I live in Essex, England (51.7678° N, 0.0878° E). On 25 July 2019 (hottest day ever in the UK, btw), 06:43 BST, I took this smartphone photo of the Sun. Is that white dot just below and left of the Sun the planet Mars? I've checked with my SkySafari app and it looks like it could be Mars, but I'm just surprised that my relatively cheap phone could take a picture of the planet. Although the photo is quite dark, it was a bright day. Thank you.
That is a camera artefact caused by the bright sunlight reflecting within the lens on your phone. It’s more pronounced than on a large camera because of the small lens size. This is a secondary image of the sun, as the brightness of the source allows for the reflection to be still intense enough to be detected.
Here is a photo I took with the same artefact. It appears for me as a cyan dot with a magenta outside, but other photos I’ve taken have one with the same colour as the sun.
Notice if you zoom in on yours, there’s a halo around the artefact as well.
Also notice that the artefact is directly below the sun in my image, whereas in yours it’s slightly to the left. However, this is because in your image the sun is slightly to the right, and hitting the lens at an angle.
As uhoh says, you can see that the sun is the same distance from the centre of the image as the lens flare (or very close to):
It should be possible to take a photo with the artefact wherever you want, by re-angling the phone - including inside the sun, where it will be drowned out.
I actually took my phone into an Apple Store to find out what this was, where they explained the lens flair effect. Unfortunately I don’t have a source for this, as it was in person. Hopefully the above is convincing enough.
Stellarium shows Mars close to the Sun and just above the horizon at that date and time. Unfortunately, Mars is only 2° above the horizon (and also on the other side of the Sun to the Earth), so it is very unlikely to be visible against the Sun's glare and through atmospheric haze (atmospheric effects are disabled in the Stellarium image below). Still, it's a nice photograph, but the light on the horizon is probably something much closer to home.
Note that local time is shown, not UTC.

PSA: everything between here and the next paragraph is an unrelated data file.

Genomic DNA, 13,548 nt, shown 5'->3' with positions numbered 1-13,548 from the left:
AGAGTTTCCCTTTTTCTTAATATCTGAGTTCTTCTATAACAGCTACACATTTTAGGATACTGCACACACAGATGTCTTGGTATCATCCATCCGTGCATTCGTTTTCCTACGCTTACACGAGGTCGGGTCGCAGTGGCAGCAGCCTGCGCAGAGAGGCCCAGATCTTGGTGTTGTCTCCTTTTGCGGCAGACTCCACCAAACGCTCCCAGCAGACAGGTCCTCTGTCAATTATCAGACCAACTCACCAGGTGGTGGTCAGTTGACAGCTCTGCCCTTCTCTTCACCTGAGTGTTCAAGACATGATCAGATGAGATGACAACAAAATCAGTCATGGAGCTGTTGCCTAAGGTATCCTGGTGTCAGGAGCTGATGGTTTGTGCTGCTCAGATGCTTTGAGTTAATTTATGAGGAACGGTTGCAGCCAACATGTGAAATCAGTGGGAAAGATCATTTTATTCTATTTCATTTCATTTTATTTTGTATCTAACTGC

A quick check shows that the spot is diametrically opposite the Sun, which although not at all conclusive, adds credence to it likely being lens flare.
import numpy as np import matplotlib.pyplot as plt img = plt.imread('sun flare.png')[:, :, :3].copy() s0, s1 = img.shape[:2] X, Y = np.meshgrid(np.arange(s1), np.arange(s0)) x0, y0 = 163, 154 x1, y1 = s1 - x0, s0 - y0 R0 = np.sqrt((X-x0)**2 + (Y-y0)**2) R1 = np.sqrt((X-x1)**2 + (Y-y1)**2) red = (6 <= R0)*(R0 <= 9) + (6 <= R1)*(R1 <= 9) img[red] = np.array([1, 0, 0]) if True: plt.figure() plt.imshow(img) plt.show()
The only planet I have seen in broad daylight, and on a much brighter day than this with the sun much higher in he sky, is Venus. It was quite clearly visible, one didn't need unusually good vision to see it. I tried to pretend it was a flying saucer, but I don't think I fooled anyone. I don't know where Venus was on the day this photo was taken, but if the smaller bright spot we can see is a planet, it can only be Venus. Venus shows phases like the moon, and at closest approach comes within 26 million miles of Earth, closer than any other planet. It also has a high albedo because of its clouds.
As an addition to the excellent answer by Tim, one can exploit this reflection to do some interesting solar imagery. Here's a picture I took with my phone during the (where I was, partial) eclipse back in August of 2017 (cropped to be more visible). The sun (as expected) is quite bright, and washes out everything - no amount of lowering ISO / increasing shutter would help on a mobile phone's sensor, but the internal reflection attenuated the light enough so that the shape is visible.